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Alaska Medical Marijuana Law
Safe access to medical cannabis was first approved in Alaska by Measure 8 (1998), an initiative that was supported by 58 percent of voters. Measure 8 created a legal defense to non-registered patients and those who can demonstrate adequate need to possess large quantities of medical marijuana. Alaska Senate Bill 94 was passed in June 1999, modified the law created by Measure 8, removing legal protections for medical marijuana patients who refuse to register with the state health department, or who possess greater amounts of marijuana than authorized by state law. Codified under Alaska Statute Title 17, Chapter 37: "Medical Uses of Marijuana", the law is officially known as the Medical Uses of Marijuana for Persons Suffering from Debilitating Medical Conditions Act.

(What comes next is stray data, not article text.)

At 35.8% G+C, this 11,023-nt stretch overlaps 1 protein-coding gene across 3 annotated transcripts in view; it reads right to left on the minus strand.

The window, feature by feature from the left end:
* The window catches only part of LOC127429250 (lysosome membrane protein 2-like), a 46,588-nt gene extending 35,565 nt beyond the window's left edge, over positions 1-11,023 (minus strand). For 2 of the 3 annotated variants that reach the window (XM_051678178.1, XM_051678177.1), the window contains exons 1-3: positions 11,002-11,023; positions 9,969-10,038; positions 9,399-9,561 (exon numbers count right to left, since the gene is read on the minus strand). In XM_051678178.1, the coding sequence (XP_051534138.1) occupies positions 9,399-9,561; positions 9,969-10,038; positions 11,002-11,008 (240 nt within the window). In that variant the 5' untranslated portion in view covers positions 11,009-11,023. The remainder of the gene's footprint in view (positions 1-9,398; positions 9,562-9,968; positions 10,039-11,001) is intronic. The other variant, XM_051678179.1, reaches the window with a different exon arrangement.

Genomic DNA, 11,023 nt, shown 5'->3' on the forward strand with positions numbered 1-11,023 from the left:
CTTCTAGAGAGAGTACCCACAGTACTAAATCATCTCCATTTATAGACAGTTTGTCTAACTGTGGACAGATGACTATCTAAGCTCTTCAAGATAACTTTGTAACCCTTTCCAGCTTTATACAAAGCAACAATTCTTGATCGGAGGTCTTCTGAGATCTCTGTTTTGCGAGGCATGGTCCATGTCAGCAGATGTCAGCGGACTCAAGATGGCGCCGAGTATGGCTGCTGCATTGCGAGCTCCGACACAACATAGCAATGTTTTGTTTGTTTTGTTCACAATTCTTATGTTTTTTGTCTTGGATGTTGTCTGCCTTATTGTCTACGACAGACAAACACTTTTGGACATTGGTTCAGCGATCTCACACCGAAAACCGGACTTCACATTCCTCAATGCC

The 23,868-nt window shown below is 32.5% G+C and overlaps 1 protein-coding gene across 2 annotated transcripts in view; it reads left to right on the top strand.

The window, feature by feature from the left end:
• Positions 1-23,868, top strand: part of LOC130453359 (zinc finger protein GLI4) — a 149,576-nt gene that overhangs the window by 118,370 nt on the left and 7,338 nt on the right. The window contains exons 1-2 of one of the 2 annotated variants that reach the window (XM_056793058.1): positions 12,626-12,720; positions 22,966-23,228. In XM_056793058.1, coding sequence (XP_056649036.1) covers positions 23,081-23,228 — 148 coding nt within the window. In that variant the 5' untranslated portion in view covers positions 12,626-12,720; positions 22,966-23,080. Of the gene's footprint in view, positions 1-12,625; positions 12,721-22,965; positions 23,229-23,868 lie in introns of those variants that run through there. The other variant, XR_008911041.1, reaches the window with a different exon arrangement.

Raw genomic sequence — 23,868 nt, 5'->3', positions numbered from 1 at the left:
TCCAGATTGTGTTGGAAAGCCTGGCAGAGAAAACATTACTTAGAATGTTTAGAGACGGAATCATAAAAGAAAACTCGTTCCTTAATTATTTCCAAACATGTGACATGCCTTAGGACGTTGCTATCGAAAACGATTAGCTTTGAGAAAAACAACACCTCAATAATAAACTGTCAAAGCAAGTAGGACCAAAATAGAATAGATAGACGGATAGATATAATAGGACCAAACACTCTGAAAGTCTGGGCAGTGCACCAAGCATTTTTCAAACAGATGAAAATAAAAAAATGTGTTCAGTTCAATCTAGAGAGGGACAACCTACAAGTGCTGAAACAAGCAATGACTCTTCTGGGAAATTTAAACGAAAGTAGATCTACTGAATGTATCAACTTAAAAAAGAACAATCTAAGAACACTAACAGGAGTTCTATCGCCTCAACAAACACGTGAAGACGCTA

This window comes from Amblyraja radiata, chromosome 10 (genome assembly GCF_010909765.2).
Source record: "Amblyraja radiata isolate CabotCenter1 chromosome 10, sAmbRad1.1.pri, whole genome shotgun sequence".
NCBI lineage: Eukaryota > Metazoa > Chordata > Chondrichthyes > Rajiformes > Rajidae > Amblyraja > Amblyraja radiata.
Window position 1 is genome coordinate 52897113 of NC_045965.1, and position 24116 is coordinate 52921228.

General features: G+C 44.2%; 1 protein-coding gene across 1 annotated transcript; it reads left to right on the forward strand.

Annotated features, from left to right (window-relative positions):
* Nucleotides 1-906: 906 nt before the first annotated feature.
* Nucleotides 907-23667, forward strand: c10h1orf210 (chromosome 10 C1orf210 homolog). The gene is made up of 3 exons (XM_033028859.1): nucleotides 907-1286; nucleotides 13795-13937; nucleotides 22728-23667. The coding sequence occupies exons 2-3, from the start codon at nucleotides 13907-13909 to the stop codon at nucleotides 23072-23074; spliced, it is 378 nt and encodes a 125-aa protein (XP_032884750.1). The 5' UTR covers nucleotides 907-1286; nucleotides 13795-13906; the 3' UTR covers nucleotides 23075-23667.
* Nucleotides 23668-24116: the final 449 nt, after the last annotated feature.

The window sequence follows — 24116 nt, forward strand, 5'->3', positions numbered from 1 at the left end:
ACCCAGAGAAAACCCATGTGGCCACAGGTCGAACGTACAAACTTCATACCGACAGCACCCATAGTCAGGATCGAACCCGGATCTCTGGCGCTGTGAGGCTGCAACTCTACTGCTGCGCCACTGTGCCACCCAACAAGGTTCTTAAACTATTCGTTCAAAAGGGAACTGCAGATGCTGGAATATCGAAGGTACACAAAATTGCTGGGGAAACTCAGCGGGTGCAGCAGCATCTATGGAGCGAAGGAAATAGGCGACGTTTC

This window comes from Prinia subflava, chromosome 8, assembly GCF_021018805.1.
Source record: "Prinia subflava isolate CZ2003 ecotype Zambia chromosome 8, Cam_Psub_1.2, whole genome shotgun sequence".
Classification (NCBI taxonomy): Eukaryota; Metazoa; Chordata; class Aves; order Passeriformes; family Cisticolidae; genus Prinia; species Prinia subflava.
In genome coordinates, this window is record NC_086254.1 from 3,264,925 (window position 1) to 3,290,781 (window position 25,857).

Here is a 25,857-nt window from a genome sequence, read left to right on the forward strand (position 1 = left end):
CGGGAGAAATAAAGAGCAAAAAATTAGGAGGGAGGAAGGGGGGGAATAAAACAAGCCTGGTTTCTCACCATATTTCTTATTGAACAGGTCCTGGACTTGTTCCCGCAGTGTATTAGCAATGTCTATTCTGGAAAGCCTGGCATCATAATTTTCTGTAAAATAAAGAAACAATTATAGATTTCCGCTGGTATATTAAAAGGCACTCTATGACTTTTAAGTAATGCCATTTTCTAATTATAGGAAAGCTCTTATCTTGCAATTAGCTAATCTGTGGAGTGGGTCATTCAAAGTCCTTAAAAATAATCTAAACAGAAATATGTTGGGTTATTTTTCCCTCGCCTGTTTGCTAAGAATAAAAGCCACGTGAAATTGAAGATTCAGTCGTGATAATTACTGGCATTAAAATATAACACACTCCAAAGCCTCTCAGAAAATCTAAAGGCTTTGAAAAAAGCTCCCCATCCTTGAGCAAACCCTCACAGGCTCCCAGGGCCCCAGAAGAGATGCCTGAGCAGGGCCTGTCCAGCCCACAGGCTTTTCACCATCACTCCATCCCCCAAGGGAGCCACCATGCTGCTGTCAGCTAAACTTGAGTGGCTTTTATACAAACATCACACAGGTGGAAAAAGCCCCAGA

The voter initiative, approved in 1998 by 58 percent of voters, created Alaska's medical marijuana law, which affords a legal defense to non-registered patients and those who can demonstrate adequate need to possess large quantities of medical marijuana.
This bill, passed in June 1999, modifies the law created by Measure 8, removing legal protections for medical marijuana patients who refuse to register with the state health department, or who possess greater amounts of marijuana than authorized by state law.
The current, enforced version of the law:
The regulations contained on medical marijuana in the Alaska Administrative Code are found in Chapter 17.37. “MEDICAL USES OF MARIJUANA.” These rules are essentially a restatement of the state’s medical marijuana statute and leaves discretionary authority on patient application and card fees up to the Department of Health and Social Services.
For the most up to date changes of Alaska's law, visit http://dhss.alaska.gov/dph/VitalStats/Pages/marijuana.aspx